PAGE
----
But adapting to a new world means being open to new ideas. Business leaders ready to transform a company have to rethink everything: business models, product development, marketing processes, fulfilment, and success metrics. As a result, 87% of the organizations that expect business transformations in 2021 have some sort of big move planned.
Robinson believes now is the time to be bold, and retailers are realizing that. “People are going to be rewarded for taking chances and will probably be forgiven if it’s imperfect,” he says. When you are out of the usual options, try the unusual ones.
“Business didn’t stop just because of covid,” says Ashwat Panchal, vice president of internal audit at footwear retailer Skechers. “We’re expanding our distribution centers. We’re increasing our e-commerce footprint. We’re implementing new point-of-sale systems. We’re expanding into new territories.”
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This content was produced by Insights, the custom content arm of MIT Technology Review. It was not written by MIT Technology Review’s editorial staff.
Yann LeCun has a bold new vision for the future of AI
Melanie Mitchell, an AI researcher at the Santa Fe Institute, is also excited to see a whole new approach. “We really haven’t seen this coming out of the deep-learning community so much,” she says. She also agrees with LeCun that large language models cannot be the whole story. “They lack memory and internal models of the world that are actually really important,” she says.
Natasha Jaques, a researcher at Google Brain, thinks that language models should still play a role, however. It’s odd for language to be entirely missing from LeCun’s proposals, she says: “We know that large language models are super effective and bake in a bunch of human knowledge.”
Jaques, who works on ways to get AIs to share information and abilities with each other, points out that humans don’t have to have direct experience of something to learn about it. We can change our behavior simply by being told something, such as not to touch a hot pan. “How do I update this world model that Yann is proposing if I don’t have language?” she asks.
There’s another issue, too. If they were to work, LeCun’s ideas would create a powerful technology that could be as transformative as the internet. And yet his proposal doesn’t discuss how his model’s behavior and motivations would be controlled, or who would control them. This is a weird omission, says Abhishek Gupta, the founder of the Montreal AI Ethics Institute and a responsible-AI expert at Boston Consulting Group.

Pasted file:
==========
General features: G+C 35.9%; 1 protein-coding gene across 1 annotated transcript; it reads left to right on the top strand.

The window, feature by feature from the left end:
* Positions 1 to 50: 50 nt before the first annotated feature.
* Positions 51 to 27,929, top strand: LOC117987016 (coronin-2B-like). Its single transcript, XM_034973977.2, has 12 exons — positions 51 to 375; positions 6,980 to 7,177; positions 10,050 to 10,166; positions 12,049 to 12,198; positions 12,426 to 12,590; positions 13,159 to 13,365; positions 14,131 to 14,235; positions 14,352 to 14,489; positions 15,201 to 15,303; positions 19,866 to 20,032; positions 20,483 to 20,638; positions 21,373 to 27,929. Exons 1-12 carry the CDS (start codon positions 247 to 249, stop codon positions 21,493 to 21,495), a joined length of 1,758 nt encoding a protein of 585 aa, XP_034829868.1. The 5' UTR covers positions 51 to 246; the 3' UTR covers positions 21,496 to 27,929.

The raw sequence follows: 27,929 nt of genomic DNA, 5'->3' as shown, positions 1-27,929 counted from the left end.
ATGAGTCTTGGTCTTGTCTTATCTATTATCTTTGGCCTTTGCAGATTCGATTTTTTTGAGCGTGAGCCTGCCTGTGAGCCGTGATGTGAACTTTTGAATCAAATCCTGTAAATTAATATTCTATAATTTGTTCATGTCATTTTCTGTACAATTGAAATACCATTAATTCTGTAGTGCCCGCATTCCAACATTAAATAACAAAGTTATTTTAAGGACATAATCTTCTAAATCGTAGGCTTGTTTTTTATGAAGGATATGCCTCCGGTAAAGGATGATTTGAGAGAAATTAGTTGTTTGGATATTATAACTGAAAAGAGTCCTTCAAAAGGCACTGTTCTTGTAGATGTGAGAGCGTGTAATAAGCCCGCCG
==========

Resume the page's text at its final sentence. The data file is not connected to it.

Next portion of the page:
“We should think more about what it takes for AI to function well in a society, and that requires thinking about ethical behavior, amongst other things,” says Gupta.
Yet Jaques notes that LeCun’s proposals are still very much ideas rather than practical applications. Mitchell says the same: “There’s certainly little risk of this becoming a human-level intelligence anytime soon.”
LeCun would agree. His aim is to sow the seeds of a new approach in the hope that others build on it. “This is something that is going to take a lot of effort from a lot of people,” he says. “I’m putting this out there because I think ultimately this is the way to go.” If nothing else, he wants to convince people that large language models and reinforcement learning are not the only ways forward.
“I hate to see people wasting their time,” he says.
The Download: Yann LeCun’s AI vision, and smart cities’ unfulfilled promises
“We’re addicted to being on Facebook.”
—Jordi Berbera, who runs a pizza stand in Mexico City, tells Rest of World why he has turned to selling his wares through the social network instead of through more conventional food delivery apps.
The big story